This week I’m honoured to introduce you to Dimitra Chronopoulos. She and I have connected through this blog, Twitter and LinkedIn and she has generously offered to share with us one of her own “phone stories”.
Are you reluctant to make a second phone call when your first gets no response? Don’t be! Unless you know without a doubt why someone isn’t returning your call, one particular experience has convinced me that it pays to try again.
Several months ago I attended a symposium for people who work in arts and culture. I have been actively seeking new clients and opportunities in this field, and I was eager to learn and network.
During the course of the afternoon, the comments and questions of another participant in my discussion group reminded me of a checklist in a book I was reading. I thought the checklist might be of use to him. Unfortunately, I didn’t get a chance to speak with him before he left. When I got home, I looked up the organization he worked for online. I was hoping to find an email address so that I could send him a copy of the checklist. This organization, however, listed only phone numbers for its staff, no email addresses.
I don’t mind making phone calls. I find phone conversations incredibly helpful and satisfying in my work as an editor and as a volunteer coordinator. In this particular case, I thought an email message would be more appropriate and efficient since it was a written document I wanted to share. But all I had was a phone number. So I made the call and left a succinct voicemail message that clearly identified my intention and purpose:
Hello, my name is…. I was at the symposium yesterday but didn’t get a chance to speak with you. I wanted to share a checklist on xxx, which I think would be useful to you. I called to ask for your email address so that I could send it to you. If you are interested, you can reach me at….
And then I waited. I had called on a statutory holiday (oops!), so I couldn’t expect to hear back from this person for at least a few days. When more than a week had gone by, I wondered:
- Was he not interested in hearing from me or in what I had offered to share?
- Was he on vacation, ill, at a conference, or away for another reason?
- Was this a particularly busy time for him at work?
- Had my message been lost or forgotten?
There were countless reasons for the lack of a response, and speculation was pointless. The only question that mattered was this: Should I call back or just drop it? It wasn’t a matter of time or effort; a second phone call would take only a minute. Still, I hesitated, fearing rejection or indifference.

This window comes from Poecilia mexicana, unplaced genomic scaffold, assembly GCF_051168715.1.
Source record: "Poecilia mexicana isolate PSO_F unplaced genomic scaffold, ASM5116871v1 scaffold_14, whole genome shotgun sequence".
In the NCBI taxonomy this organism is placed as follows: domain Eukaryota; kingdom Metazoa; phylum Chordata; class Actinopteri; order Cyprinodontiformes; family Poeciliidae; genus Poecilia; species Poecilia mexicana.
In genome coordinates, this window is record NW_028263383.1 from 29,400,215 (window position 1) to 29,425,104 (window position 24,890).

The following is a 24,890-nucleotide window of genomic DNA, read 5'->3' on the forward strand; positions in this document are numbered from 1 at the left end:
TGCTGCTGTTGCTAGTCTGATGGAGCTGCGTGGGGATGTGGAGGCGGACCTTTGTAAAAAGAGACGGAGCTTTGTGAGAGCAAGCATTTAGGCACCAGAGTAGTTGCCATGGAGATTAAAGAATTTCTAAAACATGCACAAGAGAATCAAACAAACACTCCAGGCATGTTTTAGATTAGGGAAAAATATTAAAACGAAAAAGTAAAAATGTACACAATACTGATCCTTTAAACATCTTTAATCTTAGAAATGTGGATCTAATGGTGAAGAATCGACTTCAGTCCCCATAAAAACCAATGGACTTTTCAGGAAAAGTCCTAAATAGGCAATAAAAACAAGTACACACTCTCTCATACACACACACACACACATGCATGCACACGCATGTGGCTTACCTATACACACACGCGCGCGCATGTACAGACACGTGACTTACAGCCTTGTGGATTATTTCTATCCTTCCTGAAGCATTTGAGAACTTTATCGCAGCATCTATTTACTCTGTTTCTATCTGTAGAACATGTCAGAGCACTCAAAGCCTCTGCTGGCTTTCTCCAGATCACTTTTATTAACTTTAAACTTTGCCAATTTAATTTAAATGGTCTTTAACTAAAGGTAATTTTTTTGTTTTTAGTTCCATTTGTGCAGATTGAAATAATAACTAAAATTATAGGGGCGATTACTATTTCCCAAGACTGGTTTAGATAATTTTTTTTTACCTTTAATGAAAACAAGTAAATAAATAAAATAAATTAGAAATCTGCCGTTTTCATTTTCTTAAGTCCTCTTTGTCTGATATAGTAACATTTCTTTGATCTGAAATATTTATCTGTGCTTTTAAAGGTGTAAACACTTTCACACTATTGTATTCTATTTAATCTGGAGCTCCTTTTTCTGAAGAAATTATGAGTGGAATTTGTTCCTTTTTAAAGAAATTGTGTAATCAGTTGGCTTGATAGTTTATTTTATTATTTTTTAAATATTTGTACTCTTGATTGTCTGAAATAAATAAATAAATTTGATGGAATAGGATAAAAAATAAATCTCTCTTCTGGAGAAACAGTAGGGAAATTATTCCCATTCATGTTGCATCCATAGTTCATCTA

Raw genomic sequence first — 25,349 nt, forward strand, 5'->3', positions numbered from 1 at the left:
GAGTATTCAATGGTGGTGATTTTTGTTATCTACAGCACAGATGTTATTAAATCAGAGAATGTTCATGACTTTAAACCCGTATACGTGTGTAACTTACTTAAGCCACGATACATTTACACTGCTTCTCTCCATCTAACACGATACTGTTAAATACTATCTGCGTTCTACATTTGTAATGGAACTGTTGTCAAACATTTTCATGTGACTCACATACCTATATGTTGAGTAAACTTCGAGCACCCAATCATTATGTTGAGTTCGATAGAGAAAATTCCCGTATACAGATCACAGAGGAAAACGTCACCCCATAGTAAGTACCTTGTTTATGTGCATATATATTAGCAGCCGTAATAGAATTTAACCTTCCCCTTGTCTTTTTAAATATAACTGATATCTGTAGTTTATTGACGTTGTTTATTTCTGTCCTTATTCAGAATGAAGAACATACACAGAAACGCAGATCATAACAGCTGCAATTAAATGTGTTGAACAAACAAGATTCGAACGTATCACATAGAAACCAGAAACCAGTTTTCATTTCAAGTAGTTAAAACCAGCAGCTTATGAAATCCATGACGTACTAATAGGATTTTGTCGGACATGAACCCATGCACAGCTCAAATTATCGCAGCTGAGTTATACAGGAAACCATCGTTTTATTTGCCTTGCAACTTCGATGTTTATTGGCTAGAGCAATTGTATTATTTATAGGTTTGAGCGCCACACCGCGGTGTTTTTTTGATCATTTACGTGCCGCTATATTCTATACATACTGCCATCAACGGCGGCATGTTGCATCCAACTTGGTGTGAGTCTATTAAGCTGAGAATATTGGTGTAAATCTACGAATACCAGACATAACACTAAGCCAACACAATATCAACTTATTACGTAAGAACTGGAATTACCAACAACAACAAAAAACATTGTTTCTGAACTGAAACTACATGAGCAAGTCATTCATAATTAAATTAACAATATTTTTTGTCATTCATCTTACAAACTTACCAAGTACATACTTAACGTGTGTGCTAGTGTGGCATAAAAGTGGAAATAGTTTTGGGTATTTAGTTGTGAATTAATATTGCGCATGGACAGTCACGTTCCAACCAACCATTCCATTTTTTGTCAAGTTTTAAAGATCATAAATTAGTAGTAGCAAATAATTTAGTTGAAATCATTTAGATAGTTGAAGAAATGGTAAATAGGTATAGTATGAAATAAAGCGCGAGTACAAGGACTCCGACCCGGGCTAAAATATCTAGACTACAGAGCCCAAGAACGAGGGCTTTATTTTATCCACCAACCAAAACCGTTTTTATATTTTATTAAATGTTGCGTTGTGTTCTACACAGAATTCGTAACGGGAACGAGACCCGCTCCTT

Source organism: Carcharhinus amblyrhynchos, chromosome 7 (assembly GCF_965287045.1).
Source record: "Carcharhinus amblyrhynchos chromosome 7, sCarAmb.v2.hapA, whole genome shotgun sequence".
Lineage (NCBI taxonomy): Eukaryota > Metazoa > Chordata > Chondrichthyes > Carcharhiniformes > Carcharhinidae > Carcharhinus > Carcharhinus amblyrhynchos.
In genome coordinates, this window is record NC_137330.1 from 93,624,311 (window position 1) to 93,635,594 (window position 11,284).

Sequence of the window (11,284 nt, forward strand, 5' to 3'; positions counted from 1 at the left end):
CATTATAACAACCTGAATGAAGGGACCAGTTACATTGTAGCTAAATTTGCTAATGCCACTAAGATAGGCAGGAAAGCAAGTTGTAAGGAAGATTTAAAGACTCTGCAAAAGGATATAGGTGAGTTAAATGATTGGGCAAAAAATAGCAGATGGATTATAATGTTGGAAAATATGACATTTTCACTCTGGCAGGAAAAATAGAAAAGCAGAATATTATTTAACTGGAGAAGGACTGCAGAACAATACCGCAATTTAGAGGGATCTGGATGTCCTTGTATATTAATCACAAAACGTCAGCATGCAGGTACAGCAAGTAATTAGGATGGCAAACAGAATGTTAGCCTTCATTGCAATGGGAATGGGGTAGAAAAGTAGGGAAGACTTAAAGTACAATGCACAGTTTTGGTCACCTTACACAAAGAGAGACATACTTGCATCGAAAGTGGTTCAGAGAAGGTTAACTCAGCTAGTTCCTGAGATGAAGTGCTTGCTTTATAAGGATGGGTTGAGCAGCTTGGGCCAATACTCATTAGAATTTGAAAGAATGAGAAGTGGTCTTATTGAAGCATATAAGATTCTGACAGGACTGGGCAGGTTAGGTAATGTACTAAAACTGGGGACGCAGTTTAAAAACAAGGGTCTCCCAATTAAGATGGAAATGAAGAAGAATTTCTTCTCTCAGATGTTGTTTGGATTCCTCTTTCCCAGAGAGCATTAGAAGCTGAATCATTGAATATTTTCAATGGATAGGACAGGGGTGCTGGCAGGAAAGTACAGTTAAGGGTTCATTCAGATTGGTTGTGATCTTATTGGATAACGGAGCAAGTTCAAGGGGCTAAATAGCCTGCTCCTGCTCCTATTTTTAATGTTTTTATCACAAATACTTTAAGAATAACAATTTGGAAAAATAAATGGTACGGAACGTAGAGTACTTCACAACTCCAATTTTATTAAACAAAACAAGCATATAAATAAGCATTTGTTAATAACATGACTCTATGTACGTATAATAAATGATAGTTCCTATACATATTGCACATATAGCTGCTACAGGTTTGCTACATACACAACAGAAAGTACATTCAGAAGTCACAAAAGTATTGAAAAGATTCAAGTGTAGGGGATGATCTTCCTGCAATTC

I had been following and sharing The Phone Lady’s blog for over a year, and was actively trying to apply her lessons as I intensified my networking efforts. So I couldn’t help but remember her advice: Don’t be afraid. What’s the worst that can happen? People are busy! Just because they haven’t called back, doesn’t mean they’re not interested.
I stopped speculating and started dialing.
This time, he picked up. As soon as I introduced myself and said “I left you a message a few days ago,” I heard an enthusiastic, “Yes, and I’ve been meaning to call you back.”
He was happy to hear from me and grateful for the offer of a checklist. I was also able to share something else: He hadn’t collected contact information for most of the other members of our discussion group. I had. In addition to the checklist, I was able to send him all of the names and information I had jotted down at the event and acquired through research afterwards.
I made a new connection in the industry and proved myself of value (I am thoughtful, willing to share, and a good notetaker) and he got information to help him in his job—all of which might not have happened if I had summarily and prematurely decided that “he wasn’t interested.”
Not every phone call is so pleasant or so fruitful. Some people will be uninterested. Some won’t return the second call (or the third). The only way to find the fruit is to make the call! So take a deep breath, be prepared, and dial.
Dimitra Chronopoulos enjoys working with others to create value and beauty, in objects and experiences. As a freelance editor, she had contributed to the production of everything from textbooks and journal articles to websites and novels. Her clients include museums, non-profit organizations, and fellow editors.